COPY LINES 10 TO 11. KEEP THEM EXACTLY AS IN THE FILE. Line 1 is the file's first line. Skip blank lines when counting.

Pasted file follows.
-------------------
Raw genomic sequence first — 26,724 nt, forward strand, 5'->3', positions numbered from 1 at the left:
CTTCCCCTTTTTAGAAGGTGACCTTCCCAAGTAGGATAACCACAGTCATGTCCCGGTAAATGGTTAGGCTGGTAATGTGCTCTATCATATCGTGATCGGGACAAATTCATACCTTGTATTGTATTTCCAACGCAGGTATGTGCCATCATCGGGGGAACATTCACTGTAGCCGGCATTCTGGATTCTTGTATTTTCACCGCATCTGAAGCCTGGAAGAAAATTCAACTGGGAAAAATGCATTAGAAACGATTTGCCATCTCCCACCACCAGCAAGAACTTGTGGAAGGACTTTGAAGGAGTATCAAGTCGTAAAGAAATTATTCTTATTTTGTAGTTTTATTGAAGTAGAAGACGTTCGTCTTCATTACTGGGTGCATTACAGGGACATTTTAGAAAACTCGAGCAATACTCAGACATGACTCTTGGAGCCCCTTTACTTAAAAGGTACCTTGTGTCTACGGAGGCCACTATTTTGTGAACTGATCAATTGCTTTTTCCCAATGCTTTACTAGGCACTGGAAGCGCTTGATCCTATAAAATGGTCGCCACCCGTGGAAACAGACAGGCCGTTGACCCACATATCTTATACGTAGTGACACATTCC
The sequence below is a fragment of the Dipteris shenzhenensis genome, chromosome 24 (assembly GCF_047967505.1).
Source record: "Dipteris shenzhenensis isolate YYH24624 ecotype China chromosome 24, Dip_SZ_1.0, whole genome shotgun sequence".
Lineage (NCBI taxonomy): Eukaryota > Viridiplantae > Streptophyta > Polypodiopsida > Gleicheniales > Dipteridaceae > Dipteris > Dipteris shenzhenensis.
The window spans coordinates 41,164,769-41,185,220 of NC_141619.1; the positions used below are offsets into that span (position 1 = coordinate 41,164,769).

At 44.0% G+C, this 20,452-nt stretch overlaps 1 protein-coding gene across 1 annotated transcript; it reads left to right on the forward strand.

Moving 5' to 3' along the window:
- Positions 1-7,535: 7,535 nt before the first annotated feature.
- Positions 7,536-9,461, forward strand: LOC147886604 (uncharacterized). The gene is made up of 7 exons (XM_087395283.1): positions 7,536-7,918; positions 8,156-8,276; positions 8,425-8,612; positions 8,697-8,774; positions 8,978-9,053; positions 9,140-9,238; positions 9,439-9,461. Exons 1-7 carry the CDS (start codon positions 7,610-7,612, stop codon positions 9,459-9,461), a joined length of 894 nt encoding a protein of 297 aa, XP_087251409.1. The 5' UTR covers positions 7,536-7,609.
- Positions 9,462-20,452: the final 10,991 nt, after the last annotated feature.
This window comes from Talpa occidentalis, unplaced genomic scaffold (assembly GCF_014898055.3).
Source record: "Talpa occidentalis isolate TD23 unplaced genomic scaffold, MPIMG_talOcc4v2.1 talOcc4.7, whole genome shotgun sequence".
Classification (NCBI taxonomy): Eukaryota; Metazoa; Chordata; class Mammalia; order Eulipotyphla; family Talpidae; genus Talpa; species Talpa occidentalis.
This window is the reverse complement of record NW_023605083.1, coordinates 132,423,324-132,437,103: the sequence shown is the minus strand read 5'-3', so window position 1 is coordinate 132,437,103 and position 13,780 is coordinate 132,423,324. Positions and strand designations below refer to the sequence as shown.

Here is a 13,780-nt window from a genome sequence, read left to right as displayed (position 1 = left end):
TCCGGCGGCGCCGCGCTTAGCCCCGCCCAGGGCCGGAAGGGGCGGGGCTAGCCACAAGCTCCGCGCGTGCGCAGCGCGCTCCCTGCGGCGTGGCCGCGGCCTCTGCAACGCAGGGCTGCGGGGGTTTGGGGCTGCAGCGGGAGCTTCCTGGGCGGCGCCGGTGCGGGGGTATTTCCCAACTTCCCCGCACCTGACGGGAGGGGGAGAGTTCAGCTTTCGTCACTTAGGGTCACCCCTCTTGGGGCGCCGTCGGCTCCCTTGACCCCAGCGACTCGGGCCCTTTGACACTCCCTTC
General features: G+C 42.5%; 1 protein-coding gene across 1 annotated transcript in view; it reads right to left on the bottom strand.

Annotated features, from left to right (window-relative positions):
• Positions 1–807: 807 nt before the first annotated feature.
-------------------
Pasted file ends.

- Positions 7,536-9,461, forward strand: LOC147886604 (uncharacterized). The gene is made up of 7 exons (XM_087395283.1): positions 7,536-7,918; positions 8,156-8,276; positions 8,425-8,612; positions 8,697-8,774; positions 8,978-9,053; positions 9,140-9,238; positions 9,439-9,461. Exons 1-7 carry the CDS (start codon positions 7,610-7,612, stop codon positions 9,459-9,461), a joined length of 894 nt encoding a protein of 297 aa, XP_087251409.1. The 5' UTR covers positions 7,536-7,609.
- Positions 9,462-20,452: the final 10,991 nt, after the last annotated feature.